Question so you have been involved in many studies with the MDS Task Forces for the definition of the diagnostic criteria. And you're currently involved with the Parkinson's disease subtypes task force. And what are you planning for the next year?
[00:05:36] Dr. Ron Postuma: So this is Connie Marras and Tiago Mestre who are the chairs of this. So I'm just sitting in the room, throwing out comments. It's very interesting because you know, the task force has been struggling a little bit with how reliable subtypes really are. To what degree is Parkinson's subtypeable? And I think one of the insights that's come out of the committee is that subtypes are really a poor proxy for a personalized medicine that is individualized. And so, for example, the idea is that rather than identifying a person in front of you as being in one subtype, you could actually identify what this person most likely resembles at an individual level.
So there's a proposal, for example, that's being run in the Netherlands where they'll do a massive characterization of Parkinson's disease, clinical markers, and I think they should add biomarkers. And then follow that patient over time. And then, when you have a new patient, you can enter as many clinical details as possible and pull out their digital twin, if you will. What does this person most likely resemble? And what's their biomarker status? And what's their MRI like? And what's their clinical course like? And how do they respond to this treatment? This is pipe dream, of course. This is a long way way, but this is really fascinating.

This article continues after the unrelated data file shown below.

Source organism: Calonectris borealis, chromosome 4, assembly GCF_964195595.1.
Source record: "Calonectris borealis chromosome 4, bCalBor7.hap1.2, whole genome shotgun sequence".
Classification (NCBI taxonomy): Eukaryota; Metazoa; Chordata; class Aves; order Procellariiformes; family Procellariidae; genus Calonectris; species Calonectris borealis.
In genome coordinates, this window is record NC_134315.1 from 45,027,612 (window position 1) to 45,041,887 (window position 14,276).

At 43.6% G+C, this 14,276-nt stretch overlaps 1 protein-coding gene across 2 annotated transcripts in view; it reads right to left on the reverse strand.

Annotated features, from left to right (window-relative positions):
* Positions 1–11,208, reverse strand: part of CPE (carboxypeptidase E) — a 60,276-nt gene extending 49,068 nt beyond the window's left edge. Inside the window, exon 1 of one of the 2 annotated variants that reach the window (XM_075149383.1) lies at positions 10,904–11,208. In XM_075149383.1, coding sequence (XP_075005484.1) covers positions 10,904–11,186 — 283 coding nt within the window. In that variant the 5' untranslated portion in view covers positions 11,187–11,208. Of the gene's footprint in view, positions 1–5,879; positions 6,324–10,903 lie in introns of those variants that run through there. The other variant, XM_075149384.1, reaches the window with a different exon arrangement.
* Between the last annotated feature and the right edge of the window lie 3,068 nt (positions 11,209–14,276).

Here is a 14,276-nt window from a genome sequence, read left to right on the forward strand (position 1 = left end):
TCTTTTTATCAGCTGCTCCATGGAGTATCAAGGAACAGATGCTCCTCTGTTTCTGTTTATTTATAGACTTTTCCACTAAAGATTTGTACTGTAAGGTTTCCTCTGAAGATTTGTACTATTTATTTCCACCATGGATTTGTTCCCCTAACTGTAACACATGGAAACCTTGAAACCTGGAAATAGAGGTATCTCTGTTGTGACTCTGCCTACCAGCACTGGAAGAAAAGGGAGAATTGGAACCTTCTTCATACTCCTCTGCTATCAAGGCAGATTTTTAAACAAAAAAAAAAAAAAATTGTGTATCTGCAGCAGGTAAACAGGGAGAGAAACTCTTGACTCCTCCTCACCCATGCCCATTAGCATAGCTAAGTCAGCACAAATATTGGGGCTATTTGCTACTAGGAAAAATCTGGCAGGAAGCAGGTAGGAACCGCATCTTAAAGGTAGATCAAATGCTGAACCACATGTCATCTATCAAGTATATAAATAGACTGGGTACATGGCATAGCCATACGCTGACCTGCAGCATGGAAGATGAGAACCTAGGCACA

And the other thing that I think that came out of the discussion was that we don't do enough of using what we do know about subtypes now to actually change treatment. I use it in the clinic every day. If I know the patient based on their subtype or based on their characteristics, it's a high risk or low risk of dementia, it completely changes my choice of dopaminergic therapy, my choice of antidepressants, my choice of a whole lot of, of things am I gonna use amantadine or not?
And so if we're able to predict the course of the disease on an individualized basis, particularly with things like dementia and response to levodopa, and these things that we actually already know how to do, I think we have to start learning how to use that and making the treatment choices for the future.
[00:07:24] Dr. Eduardo de Pablo Fernandez: I agree with that, that there is lot of clinical implications from PD subtyping that probably there hasn't been so much emphasis on that, but we should probably be implementing in practice. So exciting times ahead. And hopefully we will have great news to present in the next MDS Congress. So thank you very much for your time.
[00:07:43] Dr. Ron Postuma: It's a pleasure.